Sunday, November 13, 2005
Wizard of [ɑz]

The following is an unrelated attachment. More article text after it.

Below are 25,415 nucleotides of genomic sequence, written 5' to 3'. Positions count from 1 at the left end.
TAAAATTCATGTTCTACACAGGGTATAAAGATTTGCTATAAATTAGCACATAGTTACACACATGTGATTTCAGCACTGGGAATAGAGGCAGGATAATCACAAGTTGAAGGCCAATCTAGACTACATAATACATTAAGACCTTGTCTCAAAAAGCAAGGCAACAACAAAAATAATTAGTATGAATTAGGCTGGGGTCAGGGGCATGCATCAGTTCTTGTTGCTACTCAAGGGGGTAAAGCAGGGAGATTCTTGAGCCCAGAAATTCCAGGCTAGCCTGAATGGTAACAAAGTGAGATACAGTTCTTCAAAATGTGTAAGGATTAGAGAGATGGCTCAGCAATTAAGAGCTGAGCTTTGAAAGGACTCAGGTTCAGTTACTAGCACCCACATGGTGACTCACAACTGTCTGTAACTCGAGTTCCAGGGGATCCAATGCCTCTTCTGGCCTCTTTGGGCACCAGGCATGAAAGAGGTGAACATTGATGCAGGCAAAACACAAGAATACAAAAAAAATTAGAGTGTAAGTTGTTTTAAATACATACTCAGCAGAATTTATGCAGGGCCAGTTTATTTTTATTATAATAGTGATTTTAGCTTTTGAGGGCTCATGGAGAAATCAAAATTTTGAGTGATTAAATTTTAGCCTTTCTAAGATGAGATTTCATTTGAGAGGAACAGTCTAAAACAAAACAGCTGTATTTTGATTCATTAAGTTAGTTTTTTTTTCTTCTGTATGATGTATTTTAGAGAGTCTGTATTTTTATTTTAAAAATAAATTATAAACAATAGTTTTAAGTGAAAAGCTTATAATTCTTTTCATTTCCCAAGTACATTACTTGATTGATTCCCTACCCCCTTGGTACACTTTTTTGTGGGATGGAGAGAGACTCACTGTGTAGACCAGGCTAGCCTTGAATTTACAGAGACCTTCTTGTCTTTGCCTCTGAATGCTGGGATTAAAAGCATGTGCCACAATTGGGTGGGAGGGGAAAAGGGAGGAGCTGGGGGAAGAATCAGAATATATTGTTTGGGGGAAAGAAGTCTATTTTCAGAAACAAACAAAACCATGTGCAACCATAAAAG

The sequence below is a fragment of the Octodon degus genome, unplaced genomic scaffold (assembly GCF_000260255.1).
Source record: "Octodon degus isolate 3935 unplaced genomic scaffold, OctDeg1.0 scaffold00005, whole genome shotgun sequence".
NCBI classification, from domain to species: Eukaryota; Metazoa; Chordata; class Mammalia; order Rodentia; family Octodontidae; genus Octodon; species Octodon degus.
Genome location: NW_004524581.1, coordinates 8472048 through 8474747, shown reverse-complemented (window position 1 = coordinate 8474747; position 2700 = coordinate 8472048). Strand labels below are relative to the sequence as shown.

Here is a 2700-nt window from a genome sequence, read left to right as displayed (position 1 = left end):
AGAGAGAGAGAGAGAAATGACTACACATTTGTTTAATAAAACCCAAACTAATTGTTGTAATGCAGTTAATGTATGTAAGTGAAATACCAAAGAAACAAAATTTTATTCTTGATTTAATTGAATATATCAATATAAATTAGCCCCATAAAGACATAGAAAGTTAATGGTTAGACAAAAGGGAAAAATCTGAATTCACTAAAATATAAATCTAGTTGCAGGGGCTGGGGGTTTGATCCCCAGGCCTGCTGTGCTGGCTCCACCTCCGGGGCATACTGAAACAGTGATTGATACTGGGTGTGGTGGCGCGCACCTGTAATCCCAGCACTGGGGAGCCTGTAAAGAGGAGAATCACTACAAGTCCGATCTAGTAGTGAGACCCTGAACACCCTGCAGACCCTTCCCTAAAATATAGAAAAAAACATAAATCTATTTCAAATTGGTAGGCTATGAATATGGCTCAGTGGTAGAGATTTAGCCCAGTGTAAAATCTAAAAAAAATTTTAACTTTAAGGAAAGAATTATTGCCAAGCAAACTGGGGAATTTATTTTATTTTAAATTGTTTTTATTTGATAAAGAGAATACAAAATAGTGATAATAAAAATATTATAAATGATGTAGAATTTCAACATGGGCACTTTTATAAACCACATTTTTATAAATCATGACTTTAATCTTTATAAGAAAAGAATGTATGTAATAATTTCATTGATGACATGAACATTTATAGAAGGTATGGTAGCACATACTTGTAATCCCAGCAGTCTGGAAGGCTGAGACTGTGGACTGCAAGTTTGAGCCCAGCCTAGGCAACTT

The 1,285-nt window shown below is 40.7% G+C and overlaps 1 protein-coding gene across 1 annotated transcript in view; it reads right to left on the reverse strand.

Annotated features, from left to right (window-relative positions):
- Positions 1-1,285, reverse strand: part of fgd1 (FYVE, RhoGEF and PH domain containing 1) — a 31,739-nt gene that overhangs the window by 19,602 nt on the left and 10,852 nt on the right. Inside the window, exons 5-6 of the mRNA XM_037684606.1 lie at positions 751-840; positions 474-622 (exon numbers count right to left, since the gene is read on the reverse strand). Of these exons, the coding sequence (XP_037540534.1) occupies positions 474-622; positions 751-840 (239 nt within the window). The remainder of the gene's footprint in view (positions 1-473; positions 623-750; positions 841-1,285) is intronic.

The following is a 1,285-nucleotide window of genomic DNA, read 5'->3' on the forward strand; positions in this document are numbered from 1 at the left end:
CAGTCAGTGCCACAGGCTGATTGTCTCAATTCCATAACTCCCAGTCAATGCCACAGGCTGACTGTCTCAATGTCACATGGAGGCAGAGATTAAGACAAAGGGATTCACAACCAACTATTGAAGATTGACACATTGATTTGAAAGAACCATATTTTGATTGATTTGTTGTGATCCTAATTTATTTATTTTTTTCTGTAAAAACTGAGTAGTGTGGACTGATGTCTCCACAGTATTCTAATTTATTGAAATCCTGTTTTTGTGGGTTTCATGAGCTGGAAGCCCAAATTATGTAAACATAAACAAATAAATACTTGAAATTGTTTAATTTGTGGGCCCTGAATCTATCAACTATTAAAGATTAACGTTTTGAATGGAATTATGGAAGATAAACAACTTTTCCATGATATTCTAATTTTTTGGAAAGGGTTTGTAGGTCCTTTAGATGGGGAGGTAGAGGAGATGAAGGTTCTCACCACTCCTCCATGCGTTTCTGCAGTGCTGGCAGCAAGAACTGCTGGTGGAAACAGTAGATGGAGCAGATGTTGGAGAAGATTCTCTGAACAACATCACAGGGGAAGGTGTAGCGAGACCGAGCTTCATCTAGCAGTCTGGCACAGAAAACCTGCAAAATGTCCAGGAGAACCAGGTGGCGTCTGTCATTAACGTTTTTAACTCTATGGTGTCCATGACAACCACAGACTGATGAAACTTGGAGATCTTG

I caught the tail end of the "Wizard of Oz" the other night, and was struck, naturally, by the way the actors talked. Isn't that the point of the movie? Among four main characters there are three distinct styles of pronunciation - all of them rather stagey, but interesting nevertheless. Dorothy, I think, is meant to sound fairly generic. Unlike the other Kansas characters she has no Midlands twang, though her speech is rhotic to the point of exaggeration, that is, she doesn't drop "r"s after vowels. In fact she is the only main character who is rhotic - the Scarecrow and Tin Woodman have what strikes me as an old-fashioned kind of formal American English which affects a pseudo-British "r" dropping, though both actors are from derhoticizing Boston, which could explain it. Bert Lahr, the actor who played the Cowardly Lion, is from New York, and his character, fittingly, has an exaggerated New York accent. Indeed, it seems possible that the Cowardly Lion's lines were written to be delivered in such an accent; why else would his aria, as it were, feature so prominently the word nerve - "noive," and others that rhyme with it. The Cowardly Lion also has a grammatical feature that crops up twice that absolutely floored me - Seeing the witch he says, "Who's her? Who's her?" Then later, seeing the Winkies, he says "Who's them? Who's them?" I've never heard anything like this, but I wonder if it used to be a feature of New York English, and maybe other vernaculars as well. Case is tricky in English; like any speaker of real English I use oblique pronouns in situations where high school English teachers say you shouldn't, but not in this case.